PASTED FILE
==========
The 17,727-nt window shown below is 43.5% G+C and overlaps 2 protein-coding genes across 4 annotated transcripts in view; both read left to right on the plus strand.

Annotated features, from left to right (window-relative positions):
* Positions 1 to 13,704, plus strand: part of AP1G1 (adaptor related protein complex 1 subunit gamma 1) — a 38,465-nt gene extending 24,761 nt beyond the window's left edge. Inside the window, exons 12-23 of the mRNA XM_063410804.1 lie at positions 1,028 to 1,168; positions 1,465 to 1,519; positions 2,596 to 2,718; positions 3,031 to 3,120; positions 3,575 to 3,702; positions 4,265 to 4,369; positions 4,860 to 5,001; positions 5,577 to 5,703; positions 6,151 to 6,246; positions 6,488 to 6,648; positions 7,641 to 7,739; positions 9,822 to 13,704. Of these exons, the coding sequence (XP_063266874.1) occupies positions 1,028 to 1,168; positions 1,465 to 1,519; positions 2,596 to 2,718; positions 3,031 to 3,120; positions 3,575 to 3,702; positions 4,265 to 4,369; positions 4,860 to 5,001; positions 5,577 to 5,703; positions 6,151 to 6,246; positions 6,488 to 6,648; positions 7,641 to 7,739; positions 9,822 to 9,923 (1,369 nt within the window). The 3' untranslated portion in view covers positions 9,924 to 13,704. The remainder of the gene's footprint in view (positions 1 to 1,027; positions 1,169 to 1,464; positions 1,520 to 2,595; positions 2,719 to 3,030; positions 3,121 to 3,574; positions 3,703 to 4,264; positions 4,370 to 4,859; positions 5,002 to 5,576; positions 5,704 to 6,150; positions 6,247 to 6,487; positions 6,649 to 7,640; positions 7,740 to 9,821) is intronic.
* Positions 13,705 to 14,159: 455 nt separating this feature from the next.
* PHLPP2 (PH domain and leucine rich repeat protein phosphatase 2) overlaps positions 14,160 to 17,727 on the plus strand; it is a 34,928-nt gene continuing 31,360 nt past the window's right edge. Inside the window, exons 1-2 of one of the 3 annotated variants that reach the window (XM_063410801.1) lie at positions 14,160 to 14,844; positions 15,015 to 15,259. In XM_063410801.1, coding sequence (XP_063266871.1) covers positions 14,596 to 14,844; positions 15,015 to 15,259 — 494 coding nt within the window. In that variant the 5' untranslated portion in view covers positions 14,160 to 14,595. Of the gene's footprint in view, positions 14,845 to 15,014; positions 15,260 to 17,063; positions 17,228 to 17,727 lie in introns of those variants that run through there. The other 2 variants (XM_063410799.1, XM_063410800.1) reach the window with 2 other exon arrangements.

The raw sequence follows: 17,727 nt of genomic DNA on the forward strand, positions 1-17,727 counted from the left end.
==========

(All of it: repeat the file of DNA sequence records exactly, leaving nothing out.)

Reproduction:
The 17,727-nt window shown below is 43.5% G+C and overlaps 2 protein-coding genes across 4 annotated transcripts in view; both read left to right on the plus strand.

Annotated features, from left to right (window-relative positions):
* Positions 1 to 13,704, plus strand: part of AP1G1 (adaptor related protein complex 1 subunit gamma 1) — a 38,465-nt gene extending 24,761 nt beyond the window's left edge. Inside the window, exons 12-23 of the mRNA XM_063410804.1 lie at positions 1,028 to 1,168; positions 1,465 to 1,519; positions 2,596 to 2,718; positions 3,031 to 3,120; positions 3,575 to 3,702; positions 4,265 to 4,369; positions 4,860 to 5,001; positions 5,577 to 5,703; positions 6,151 to 6,246; positions 6,488 to 6,648; positions 7,641 to 7,739; positions 9,822 to 13,704. Of these exons, the coding sequence (XP_063266874.1) occupies positions 1,028 to 1,168; positions 1,465 to 1,519; positions 2,596 to 2,718; positions 3,031 to 3,120; positions 3,575 to 3,702; positions 4,265 to 4,369; positions 4,860 to 5,001; positions 5,577 to 5,703; positions 6,151 to 6,246; positions 6,488 to 6,648; positions 7,641 to 7,739; positions 9,822 to 9,923 (1,369 nt within the window). The 3' untranslated portion in view covers positions 9,924 to 13,704. The remainder of the gene's footprint in view (positions 1 to 1,027; positions 1,169 to 1,464; positions 1,520 to 2,595; positions 2,719 to 3,030; positions 3,121 to 3,574; positions 3,703 to 4,264; positions 4,370 to 4,859; positions 5,002 to 5,576; positions 5,704 to 6,150; positions 6,247 to 6,487; positions 6,649 to 7,640; positions 7,740 to 9,821) is intronic.
* Positions 13,705 to 14,159: 455 nt separating this feature from the next.
* PHLPP2 (PH domain and leucine rich repeat protein phosphatase 2) overlaps positions 14,160 to 17,727 on the plus strand; it is a 34,928-nt gene continuing 31,360 nt past the window's right edge. Inside the window, exons 1-2 of one of the 3 annotated variants that reach the window (XM_063410801.1) lie at positions 14,160 to 14,844; positions 15,015 to 15,259. In XM_063410801.1, coding sequence (XP_063266871.1) covers positions 14,596 to 14,844; positions 15,015 to 15,259 — 494 coding nt within the window. In that variant the 5' untranslated portion in view covers positions 14,160 to 14,595. Of the gene's footprint in view, positions 14,845 to 15,014; positions 15,260 to 17,063; positions 17,228 to 17,727 lie in introns of those variants that run through there. The other 2 variants (XM_063410799.1, XM_063410800.1) reach the window with 2 other exon arrangements.

The raw sequence follows: 17,727 nt of genomic DNA on the forward strand, positions 1-17,727 counted from the left end.